Marin French Cheese Co.

Many companies claim to be the best at providing their particular product or service, but how to they really prove it? Marin French Cheese is happy to present its products – it currently offers more than 40 handmade, artisan soft cheeses – to be judged among other specialty cheeses from all over the world. 

“In the World Cheese Awards, we’ve been named as the best U.S. cheese three times in the past six years, and there are 57 other companies in the United States that we’re up against,” President Maxx Sherman says. “We’ve won many national and international awards. We beat the French in 2005 with our Triple Crème Brie, and in the World Cheese Awards, we’ve never won less than four awards in a year, although we usually win six or seven. Our quality is phenomenal, and that has been well recognized.”

Based in Petaluma, Calif., Marin French Cheese has produced artisanal cheese in the same location since 1865, making it the oldest continuous cheese manufacturer in the United States, according to Sherman. James Boyce – an environmentalist with experience in growing crops, citrus and organic cattle without chemicals – bought the company in 1995 when it was producing four deli cheeses for local grocery stores. 

Since then, the company has grown to offer more than 40 varieties of cheese and now sells to upscale restaurants, independent cafes, specialty and chain grocery stores, and warehouse and club stores. Under the brand Rouge et Noir, the company produces soft-ripening cheeses, such as brie, camembert and schloss, in a variety of sizes and flavors. Its first cheese in 1865 was a breakfast cheese, which is soft with a butter flavor, making it complimentary to toast and jelly, Sherman notes.

“Very few companies make soft-ripened cheeses in the United States,” he stresses. “We have succeeded because we found a way to perfect our quality of handmade cheeses in large batches.”

One At a Time

The artisanal aspect of Marin’s cheeses is an important part of their quality, and part of the company’s legacy, Sherman notes. Every cheese is made by hand, one at a time, with methods the company has used since its inception.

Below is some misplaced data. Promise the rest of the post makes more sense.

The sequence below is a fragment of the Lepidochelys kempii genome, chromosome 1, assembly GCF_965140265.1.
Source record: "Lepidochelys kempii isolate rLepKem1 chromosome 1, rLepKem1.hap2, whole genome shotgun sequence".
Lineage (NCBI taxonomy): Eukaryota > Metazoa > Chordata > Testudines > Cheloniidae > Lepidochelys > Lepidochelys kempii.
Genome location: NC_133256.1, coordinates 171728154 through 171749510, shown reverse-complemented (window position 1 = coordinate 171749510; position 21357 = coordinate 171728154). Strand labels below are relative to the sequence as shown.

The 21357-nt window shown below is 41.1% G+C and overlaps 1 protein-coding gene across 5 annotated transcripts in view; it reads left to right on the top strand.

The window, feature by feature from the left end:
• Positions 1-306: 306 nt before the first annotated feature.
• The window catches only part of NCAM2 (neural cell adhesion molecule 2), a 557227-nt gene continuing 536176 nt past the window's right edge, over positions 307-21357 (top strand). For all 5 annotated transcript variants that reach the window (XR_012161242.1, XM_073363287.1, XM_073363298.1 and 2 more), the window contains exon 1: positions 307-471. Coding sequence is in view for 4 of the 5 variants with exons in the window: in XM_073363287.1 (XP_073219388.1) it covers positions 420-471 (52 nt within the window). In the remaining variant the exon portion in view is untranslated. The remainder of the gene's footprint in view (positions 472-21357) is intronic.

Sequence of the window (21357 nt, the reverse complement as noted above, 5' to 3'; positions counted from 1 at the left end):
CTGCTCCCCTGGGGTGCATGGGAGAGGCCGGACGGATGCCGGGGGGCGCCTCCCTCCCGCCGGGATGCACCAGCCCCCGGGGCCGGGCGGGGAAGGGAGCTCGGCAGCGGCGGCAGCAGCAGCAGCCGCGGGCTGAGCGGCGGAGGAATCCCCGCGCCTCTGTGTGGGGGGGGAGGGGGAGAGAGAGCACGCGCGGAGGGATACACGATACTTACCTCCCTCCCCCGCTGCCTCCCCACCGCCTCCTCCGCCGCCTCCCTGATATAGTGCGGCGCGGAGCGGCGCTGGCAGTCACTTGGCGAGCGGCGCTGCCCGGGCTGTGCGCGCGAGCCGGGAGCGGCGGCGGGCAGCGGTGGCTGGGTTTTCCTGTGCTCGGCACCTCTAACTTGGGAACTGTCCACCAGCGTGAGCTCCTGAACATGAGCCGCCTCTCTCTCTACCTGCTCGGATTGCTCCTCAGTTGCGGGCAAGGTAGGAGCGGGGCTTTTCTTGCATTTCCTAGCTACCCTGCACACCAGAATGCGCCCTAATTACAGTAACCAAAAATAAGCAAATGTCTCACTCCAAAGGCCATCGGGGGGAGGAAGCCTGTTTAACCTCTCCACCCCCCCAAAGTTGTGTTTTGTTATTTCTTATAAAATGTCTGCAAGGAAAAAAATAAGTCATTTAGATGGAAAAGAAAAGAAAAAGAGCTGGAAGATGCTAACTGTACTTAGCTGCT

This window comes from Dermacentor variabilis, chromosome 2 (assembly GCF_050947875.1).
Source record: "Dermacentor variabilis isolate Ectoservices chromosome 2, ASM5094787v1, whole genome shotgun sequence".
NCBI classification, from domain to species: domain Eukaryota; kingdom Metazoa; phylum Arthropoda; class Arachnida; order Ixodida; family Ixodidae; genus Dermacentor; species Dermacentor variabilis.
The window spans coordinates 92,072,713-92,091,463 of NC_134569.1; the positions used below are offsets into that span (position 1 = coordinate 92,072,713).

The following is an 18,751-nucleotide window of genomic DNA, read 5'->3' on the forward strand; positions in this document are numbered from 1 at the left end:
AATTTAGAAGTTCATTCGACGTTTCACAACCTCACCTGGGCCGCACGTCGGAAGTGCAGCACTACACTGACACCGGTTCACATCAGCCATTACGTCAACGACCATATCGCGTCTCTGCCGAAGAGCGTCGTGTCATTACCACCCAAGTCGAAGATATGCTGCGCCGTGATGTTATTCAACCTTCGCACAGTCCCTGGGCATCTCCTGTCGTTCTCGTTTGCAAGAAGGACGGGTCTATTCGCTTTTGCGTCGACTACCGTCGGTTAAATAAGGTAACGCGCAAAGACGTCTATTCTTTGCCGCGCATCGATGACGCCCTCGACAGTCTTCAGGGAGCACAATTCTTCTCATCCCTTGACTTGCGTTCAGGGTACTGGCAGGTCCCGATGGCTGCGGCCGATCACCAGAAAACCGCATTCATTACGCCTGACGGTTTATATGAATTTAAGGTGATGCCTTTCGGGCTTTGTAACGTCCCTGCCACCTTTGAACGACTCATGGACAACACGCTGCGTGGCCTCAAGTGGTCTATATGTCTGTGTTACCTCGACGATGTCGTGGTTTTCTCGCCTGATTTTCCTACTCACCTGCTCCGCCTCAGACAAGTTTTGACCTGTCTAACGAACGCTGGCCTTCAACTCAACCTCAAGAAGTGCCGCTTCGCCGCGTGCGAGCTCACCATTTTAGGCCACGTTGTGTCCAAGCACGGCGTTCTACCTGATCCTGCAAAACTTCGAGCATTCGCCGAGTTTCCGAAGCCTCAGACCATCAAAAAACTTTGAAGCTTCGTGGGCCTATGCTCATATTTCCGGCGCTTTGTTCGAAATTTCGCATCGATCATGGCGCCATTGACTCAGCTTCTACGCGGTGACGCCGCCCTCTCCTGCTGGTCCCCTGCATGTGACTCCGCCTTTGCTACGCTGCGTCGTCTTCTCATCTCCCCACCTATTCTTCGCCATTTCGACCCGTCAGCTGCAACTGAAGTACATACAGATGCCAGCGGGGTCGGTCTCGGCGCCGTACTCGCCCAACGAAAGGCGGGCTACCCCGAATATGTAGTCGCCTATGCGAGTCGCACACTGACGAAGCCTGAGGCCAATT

“We have an apprentice program – our employees learn to make the cheese from other employees,” Sherman explains. “Making it by hand is very important to our quality. This is a family owned and operated company, which sets us apart, but the craftsmanship is incredibly important to our success. It is what we are known for.”

Marin’s level of craftsmanship and focus on quality goes beyond its production methods, however. The company sources its milk from local farms within 10 to 15 miles of its facility, and the milk is all natural – completely hormone-free. It primarily uses milk from Jersey cows, which provide milk with higher levels of protein and butter fat, Sherman notes. The company then uses active European cultures to give the milk the characteristics it wants to yield its particular cheeses. The cheeses are aged in its original, hand-dug cellar, and then weighed and packaged by hand.

“We are making about 40 different kinds now, including mixed-milk cheeses and soft-ripened blue cheeses,” he says. “People are buying high-quality cheese right now – they are going after better quality products and they are willing to pay for them.”

Maxx Of All Trades

Quality is currently Sherman’s primary focus. He has more than 30 years of experience, primarily in the specialty foods industry, and, in 2004, was responsible for launching Marin French Cheese’s sales and marketing efforts. Since then, he has also taken on the R&D role, as he is the one who manages the team that comes up with ideas for all of the company’s new cheeses. He must be doing well in all aspects of his job, because he was promoted to the role of president in May.

“Taking over the helm of the oldest continuously operating cheese producer in the United States is an honor and a humbling experience,” he says. “It shows that an old-fashioned work ethic can still prove successful today.

“I now have the opportunity to lead the Marin French Cheese Co. into the next level of success that Jim Boyce has created a foundation for.”

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